The routines have broken down. So what do we do? First, we nibble. No proper meals, just bits and pieces thrown together, neighbors sharing. The stove works—we can make a cup of tea or heat some soup. But water is too valuable to use for cleaning up. We are guarding the water as jealously as the power in our devices. So meals are bread and cheese and the leftovers in the fridge. When there is no room in the dishwasher, we use paper plates. The garbage piles up or neighbors carry it downstairs when they walk the dog. I have a dog, but she does not need to be walked. So I don’t go down the 18 flights of stairs.
The greatest discomfort (to me) is the inability to flush the toilet. The bathtub is filled with water, which I can pour down the toilet but I must be careful not to use too much. Just enough to carry the ugly pieces down, leaving the toilet paper floating in the bowl.
Living alone, the only thing to do is read and chat with neighbors and sleep. A very 19th Century existence. I have a radio, lent by a neighbor, but the reception is poor and the stations are only talking about my dilemma. It is as if we were in a cave.
During the day, there is a choice of books but it is hard to concentrate. Then we find ourselves strangely focused on a book that would not normally envelop our attention. It is the same as on an airplane, you read because it is what you have. But now, there are no distractions, nobody offering you a snack or a movie. It is just you and the book. A history of Paris from pre-historic times. It doesn’t sound promising, but you are finding yourself getting your head around the Capetians and the Carolingians for the first time. There is a quality of concentration unlike even the airplane. You are reading for dear life.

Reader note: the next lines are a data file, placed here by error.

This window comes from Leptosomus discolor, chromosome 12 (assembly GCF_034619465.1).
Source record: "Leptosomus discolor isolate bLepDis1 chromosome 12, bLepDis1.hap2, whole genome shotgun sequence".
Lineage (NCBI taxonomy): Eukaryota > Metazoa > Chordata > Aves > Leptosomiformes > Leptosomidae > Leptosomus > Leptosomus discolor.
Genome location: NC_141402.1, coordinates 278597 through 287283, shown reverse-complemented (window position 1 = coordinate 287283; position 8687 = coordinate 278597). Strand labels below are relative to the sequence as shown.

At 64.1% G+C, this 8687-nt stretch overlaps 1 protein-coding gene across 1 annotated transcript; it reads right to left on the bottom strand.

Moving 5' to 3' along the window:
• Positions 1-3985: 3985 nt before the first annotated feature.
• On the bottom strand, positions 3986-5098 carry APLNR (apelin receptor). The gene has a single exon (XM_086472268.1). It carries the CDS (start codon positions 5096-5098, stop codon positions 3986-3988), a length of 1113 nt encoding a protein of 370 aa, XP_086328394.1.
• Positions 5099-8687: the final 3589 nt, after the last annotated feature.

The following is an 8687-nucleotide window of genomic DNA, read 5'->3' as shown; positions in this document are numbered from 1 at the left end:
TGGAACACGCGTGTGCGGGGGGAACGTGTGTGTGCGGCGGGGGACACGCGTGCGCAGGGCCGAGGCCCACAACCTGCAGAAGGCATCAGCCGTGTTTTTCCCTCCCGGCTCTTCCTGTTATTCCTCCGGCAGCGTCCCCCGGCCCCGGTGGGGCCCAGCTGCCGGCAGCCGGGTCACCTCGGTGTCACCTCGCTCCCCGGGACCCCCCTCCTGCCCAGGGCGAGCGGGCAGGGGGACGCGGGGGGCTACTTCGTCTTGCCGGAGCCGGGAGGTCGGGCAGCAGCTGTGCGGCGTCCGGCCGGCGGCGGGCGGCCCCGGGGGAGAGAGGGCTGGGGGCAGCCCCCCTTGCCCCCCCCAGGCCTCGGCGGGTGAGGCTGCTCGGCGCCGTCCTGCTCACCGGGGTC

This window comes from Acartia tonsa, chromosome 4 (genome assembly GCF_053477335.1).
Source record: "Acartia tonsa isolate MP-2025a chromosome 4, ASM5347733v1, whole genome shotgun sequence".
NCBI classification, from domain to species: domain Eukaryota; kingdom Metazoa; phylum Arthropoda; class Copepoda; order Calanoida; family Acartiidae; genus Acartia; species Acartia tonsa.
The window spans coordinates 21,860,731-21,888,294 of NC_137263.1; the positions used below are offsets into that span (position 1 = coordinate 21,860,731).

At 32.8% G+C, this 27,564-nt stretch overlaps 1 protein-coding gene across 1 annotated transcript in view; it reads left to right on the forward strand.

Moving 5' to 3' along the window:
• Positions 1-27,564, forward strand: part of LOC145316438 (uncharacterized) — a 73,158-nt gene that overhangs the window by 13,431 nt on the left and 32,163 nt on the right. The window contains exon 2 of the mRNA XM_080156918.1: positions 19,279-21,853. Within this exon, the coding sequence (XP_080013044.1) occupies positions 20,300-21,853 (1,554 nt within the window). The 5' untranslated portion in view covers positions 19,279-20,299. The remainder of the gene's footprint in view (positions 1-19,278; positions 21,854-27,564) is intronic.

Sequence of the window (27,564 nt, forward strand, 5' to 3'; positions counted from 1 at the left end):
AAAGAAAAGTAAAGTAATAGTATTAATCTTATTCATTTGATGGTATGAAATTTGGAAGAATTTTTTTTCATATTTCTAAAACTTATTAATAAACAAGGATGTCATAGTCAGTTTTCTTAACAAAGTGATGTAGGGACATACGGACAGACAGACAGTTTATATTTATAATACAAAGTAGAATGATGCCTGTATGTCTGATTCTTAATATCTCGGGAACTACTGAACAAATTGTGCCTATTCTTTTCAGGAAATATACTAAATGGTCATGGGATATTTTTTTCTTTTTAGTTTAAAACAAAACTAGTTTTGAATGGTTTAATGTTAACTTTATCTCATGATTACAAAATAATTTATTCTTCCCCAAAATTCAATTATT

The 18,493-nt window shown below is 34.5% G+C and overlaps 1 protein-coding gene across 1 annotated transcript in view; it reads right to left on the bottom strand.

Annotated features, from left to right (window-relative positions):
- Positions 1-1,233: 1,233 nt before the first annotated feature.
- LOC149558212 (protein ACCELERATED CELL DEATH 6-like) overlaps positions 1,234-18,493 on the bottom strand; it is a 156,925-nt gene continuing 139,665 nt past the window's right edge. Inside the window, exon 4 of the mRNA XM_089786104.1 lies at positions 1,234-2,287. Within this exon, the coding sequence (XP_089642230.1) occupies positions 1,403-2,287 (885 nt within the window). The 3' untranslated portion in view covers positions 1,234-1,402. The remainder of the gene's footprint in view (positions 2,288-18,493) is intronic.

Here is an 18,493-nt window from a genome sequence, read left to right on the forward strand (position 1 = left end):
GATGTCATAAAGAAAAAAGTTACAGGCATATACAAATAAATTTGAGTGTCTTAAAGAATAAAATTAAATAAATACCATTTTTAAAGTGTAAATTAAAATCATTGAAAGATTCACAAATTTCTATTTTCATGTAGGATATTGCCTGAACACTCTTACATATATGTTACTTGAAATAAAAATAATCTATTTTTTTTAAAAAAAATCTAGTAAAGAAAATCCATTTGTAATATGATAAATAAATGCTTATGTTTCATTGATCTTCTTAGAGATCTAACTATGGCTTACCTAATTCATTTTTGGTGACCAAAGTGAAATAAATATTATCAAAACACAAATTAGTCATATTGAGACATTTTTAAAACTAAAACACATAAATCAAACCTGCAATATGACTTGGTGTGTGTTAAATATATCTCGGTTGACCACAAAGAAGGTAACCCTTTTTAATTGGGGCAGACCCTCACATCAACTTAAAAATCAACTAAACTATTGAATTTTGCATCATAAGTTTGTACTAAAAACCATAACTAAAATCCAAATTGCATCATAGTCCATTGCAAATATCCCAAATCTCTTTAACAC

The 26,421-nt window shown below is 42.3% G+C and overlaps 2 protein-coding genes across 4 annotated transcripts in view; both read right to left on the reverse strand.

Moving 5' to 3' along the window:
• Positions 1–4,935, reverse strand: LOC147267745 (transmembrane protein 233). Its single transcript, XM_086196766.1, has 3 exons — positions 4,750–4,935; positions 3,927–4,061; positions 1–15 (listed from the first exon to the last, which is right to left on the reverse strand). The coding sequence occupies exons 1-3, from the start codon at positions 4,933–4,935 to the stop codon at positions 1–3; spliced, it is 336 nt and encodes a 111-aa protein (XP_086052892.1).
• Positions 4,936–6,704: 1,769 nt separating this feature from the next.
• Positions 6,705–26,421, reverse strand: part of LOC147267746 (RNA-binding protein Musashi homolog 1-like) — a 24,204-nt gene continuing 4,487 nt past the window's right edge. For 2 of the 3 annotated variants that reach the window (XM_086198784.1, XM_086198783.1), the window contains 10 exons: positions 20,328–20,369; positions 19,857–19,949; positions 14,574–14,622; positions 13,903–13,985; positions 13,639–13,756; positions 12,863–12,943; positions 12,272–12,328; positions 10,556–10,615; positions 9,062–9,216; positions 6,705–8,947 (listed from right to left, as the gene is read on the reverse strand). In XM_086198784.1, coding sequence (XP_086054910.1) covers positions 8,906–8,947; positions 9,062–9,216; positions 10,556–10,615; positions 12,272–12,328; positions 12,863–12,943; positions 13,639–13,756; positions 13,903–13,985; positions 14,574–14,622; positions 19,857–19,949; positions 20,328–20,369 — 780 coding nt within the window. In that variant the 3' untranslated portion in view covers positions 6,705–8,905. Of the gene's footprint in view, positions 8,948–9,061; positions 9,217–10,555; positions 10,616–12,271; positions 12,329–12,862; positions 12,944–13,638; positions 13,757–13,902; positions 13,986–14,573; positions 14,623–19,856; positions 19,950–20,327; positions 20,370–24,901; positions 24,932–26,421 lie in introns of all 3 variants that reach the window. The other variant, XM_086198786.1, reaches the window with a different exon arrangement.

At night, your reading is circumscribed by what’s on your iPad. Short stories don’t work. You read one and it’s over and now you have to begin another. It is too disruptive—you want to be completely immersed. Henry James turns out to be perfect: The American. A world you can crawl inside of. It is a novel meant to be read by a person who has the time and the willingness to completely immerse oneself.